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INSURANCE CROOKS COME IN MANY FORMS: LAW ABIDING CITIZEN, COMMON CRIMINAL, MURDERER

 INSURANCE CROOKS COME IN MANY FORMS: LAW ABIDING CITIZEN,
 COMMON CRIMINAL, MURDERER
 NEW YORK, March 10 /PRNewswire/ -- Picture this: You are driving down the road. All of a sudden, a car pulls out of nowhere. You slam on the brakes, but it is too late. After the collision, you jump out of your car to see if anyone is hurt. The three men in the other car are not injured, but you still feel bad about not preventing the accident. Well, don't. You never had a chance of missing that car. It was a staged auto accident -- America's most common type of insurance crime.
 The scenario continues. Those same three men, who appeared to be unharmed, visit doctors and chiropractors. These "white collar" professionals -- who are in on the scam -- diagnose a fraudulent condition and send inflated medical bills to the insurance company. Once the claim is paid, the parties involved divide up the money among themselves. This is known as a "medical special" -- America's second most common type of insurance crime.
 While insurance fraud is nothing new, experts on the upcoming cable television program The Premium Dollar Today explain that a combination of economic factors make it a "growth industry" in the United States. The recession, weakening regional economies and rising unemployment are giving cash-hungry Americans more reasons to practice insurance fraud.
 And why not? What better way for a car owner to get out of a four- year loan. Or for a burglary victim to get more money than the worth of what was stolen. Of for an employee to ride out the recession by collecting workers' compensation rather than unemployment. Right?
 Wrong. The insurance industry has declared an all out war on insurance crime. In addition to forming the National Insurance Crime Bureau, government is increasing funding and resources to combat this growing problem. Among others dedicated to the cause: Law enforcement agencies, private investigators, undercover agents, photo surveillance units, police officers, special investigative units, U.S. customs officers, FBI agents, postal workers, insurance industry investigators and auto makers.
 In fact, some of the biggest insurance crime busters in the country will appear tomorrow on The Premium Dollar Today. Panelist Arnold Schlossberg, Jr., president and CEO of the National Insurance Crime Bureau, says: "We are all working with a vengeance toward two common goals: to catch insurance fraudsters and impose stiffer penalties on all forms of insurance frauds - and all forms of fraud-minded Americans."
 Insurance "fraudsters" include average, everyday Americans. According to the panelists, an alarming number of law-abiding citizens think it is okay to "pad" claims, lie about one's address on an auto application to get a lower rate, or exaggerate an injury.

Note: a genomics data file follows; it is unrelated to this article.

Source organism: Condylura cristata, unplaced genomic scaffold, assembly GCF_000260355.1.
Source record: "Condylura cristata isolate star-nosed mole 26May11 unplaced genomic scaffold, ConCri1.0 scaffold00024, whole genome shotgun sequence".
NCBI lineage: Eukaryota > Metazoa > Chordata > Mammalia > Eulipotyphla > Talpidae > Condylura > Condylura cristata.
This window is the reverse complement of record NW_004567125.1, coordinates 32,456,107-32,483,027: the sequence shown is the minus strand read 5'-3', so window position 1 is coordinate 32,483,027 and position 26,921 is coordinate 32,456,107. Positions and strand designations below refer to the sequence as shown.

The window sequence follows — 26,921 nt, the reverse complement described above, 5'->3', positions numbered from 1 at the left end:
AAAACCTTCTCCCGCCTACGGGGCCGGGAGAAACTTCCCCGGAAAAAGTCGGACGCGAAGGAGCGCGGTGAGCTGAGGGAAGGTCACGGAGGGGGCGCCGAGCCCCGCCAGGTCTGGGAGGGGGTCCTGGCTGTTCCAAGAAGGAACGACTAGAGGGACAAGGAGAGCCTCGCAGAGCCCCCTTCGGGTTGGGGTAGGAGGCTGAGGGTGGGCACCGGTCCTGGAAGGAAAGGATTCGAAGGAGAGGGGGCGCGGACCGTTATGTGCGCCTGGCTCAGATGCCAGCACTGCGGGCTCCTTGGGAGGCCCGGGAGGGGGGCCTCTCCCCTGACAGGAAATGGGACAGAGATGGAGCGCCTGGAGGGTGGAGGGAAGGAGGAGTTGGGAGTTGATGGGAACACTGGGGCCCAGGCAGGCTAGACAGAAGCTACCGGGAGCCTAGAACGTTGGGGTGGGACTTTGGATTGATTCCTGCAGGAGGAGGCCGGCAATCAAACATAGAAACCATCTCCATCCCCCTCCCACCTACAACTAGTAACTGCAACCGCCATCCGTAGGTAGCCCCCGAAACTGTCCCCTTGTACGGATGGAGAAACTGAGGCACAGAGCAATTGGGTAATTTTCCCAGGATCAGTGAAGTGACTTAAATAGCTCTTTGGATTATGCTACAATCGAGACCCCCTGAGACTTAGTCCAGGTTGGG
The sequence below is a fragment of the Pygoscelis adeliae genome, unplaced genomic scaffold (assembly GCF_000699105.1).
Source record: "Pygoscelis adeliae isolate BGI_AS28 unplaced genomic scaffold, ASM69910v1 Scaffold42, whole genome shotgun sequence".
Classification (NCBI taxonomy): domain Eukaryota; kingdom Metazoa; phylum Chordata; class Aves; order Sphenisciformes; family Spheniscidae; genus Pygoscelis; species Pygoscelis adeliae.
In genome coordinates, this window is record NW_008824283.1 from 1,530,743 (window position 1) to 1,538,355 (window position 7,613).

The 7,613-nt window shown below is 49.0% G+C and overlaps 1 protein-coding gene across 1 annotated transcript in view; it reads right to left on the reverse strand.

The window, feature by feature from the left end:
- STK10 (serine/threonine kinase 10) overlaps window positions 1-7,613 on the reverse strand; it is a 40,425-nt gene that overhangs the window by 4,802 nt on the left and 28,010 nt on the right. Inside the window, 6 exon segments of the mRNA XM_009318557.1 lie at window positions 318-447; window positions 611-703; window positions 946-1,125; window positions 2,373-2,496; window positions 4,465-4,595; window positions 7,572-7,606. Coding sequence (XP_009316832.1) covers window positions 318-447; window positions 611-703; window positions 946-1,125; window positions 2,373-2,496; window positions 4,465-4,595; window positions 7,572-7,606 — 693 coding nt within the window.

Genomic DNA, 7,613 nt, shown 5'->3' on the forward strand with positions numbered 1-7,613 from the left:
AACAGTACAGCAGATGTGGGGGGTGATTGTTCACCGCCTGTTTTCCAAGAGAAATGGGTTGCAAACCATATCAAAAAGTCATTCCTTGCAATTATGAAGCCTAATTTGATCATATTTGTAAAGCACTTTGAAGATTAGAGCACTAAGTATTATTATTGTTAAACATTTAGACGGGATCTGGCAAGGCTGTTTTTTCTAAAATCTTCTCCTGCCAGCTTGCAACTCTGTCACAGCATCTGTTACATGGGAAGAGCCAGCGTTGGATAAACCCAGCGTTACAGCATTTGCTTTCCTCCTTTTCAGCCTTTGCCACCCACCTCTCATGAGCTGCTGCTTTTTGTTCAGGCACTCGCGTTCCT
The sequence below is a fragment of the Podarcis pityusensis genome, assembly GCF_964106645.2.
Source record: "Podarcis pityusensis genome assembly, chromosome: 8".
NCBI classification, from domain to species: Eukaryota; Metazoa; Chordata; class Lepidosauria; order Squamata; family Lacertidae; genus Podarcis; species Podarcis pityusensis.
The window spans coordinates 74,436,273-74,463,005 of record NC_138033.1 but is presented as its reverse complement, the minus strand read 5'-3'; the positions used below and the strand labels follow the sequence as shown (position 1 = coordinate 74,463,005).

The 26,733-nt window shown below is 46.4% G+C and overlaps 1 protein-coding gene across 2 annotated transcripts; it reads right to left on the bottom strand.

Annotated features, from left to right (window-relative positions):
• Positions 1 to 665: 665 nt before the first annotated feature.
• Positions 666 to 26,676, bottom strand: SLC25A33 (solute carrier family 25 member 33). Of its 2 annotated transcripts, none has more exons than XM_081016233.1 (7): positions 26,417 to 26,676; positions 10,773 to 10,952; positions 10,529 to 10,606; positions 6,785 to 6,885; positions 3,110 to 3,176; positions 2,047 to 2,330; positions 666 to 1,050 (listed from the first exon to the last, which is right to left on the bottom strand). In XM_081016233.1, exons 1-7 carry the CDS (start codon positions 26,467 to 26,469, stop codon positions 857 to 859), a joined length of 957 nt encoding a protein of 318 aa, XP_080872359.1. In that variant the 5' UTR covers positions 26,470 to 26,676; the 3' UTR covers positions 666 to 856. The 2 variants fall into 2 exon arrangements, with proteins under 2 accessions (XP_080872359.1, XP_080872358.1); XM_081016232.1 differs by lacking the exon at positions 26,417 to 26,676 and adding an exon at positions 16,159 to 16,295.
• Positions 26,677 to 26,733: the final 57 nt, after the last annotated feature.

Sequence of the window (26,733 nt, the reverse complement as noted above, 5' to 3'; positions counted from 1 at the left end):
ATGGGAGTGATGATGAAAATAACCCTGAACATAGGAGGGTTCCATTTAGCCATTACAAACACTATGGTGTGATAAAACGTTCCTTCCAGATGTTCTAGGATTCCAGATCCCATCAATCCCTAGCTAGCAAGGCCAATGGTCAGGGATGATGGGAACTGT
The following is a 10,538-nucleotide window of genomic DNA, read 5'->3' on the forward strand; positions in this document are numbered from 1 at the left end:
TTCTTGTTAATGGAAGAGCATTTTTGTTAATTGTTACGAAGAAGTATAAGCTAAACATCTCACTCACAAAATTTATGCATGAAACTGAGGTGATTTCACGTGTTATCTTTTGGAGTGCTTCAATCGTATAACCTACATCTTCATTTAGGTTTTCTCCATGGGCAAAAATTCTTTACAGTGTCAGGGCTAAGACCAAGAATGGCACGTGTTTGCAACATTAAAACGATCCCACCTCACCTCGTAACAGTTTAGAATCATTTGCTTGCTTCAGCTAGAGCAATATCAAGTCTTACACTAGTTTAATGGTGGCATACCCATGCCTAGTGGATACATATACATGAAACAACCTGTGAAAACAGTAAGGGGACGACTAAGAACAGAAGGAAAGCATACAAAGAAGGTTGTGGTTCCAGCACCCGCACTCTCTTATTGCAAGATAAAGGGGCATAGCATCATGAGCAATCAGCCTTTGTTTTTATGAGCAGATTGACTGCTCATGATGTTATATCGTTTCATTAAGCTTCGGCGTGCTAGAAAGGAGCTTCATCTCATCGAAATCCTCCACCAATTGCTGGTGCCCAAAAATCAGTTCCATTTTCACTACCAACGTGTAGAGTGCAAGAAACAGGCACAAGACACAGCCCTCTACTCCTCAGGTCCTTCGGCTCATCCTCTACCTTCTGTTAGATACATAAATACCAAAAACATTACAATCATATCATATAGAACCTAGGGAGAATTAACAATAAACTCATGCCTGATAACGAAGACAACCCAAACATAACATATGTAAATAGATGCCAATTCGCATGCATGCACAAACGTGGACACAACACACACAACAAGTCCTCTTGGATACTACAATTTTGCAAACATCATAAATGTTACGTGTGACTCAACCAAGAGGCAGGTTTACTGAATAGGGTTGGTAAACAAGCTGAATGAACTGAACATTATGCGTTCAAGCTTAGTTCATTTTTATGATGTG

"There is a misconception that insurance fraud is perpetrated only by professional criminals," explains Herbert E. Goodfriend, Director of Insurance Analysis for KPMG Peat Marwick and moderator of The Premium Dollar Today. "In fact, it is often committed by everyday Americans who believe it's alright to increase an insurance claim by a small amount to recoup the premiums they paid when they didn't file a claim."
 Regardless of who commits insurance fraud, it is costing the industry - and ultimately the public - around $50 billion each year. "That's bigger than the gross national product of some countries," stresses Goodfriend. To emphasize the point, Schlossberg estimates that for every $1,000 a family pays for auto insurance, at least $100 of it goes to inflated and fraudulent claims. "And that's a conservative picture," he adds.
 But insurance fraud agencies and organizations are making progress. Growing recognition is prompting a higher priority to fighting insurance crime. New and more stringent laws have been enacted at all government levels. Measures such as legislation, cooperation, and data base sharing are in place. "It will be a tough decade for claim fraudsters," adds Goodfriend.
 To find out more about insurance crime and what fraud groups are doing to combat it, The Premium Dollar Today will air on USA Cable Network, March 11, 6 a.m., EST. It is brought to the public by Reliance National Insurance Company in association with the insurance practice of KPMG Peat Marwick and the Society of Chartered Property and Casualty Underwriters (CPCU), with editorial input provided by Business Insurance magazine.
 Reliance National is a full service property/casualty insurance operation. It is a part of Reliance Group Holdings, Inc., whose operations include insurance as well as technical and management consulting.
 The Society of CPCU is a non-profit association founded in 1944 to promote and ensure excellence in insurance and risk management. The society has more than 20,000 members in 147 chapters across the United States.
 Through 135 offices in the United States, KPMG Peat Marwick provides industry-specific professional services to a broad range of businesses, including insurance and other financial institutions, high technology, manufacturing and health care companies, as well as government, education and other not-for-profit institutions. KPMG has more than 76,000 people worldwide, operates in 125 countries and posted 1991 revenues of $6 billion.
 -0- 3/10/92
 EDITOR'S NOTE: KPMG Peat Marwick's insurance practice advises insurance companies on a variety of issues affecting their business. If you would like to speak to a KPMG Peat Marwick professional on insurance crime, please call contact.
 /CONTACT: Beth De Lisi of KPMG Peat Marwick, 212-909-5128/ CO: KPMG Peat Marwick ST: New York IN: INS SU:


KD-KW -- NY061 -- 7040 03/10/92 16:27 EST
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Date:Mar 10, 1992
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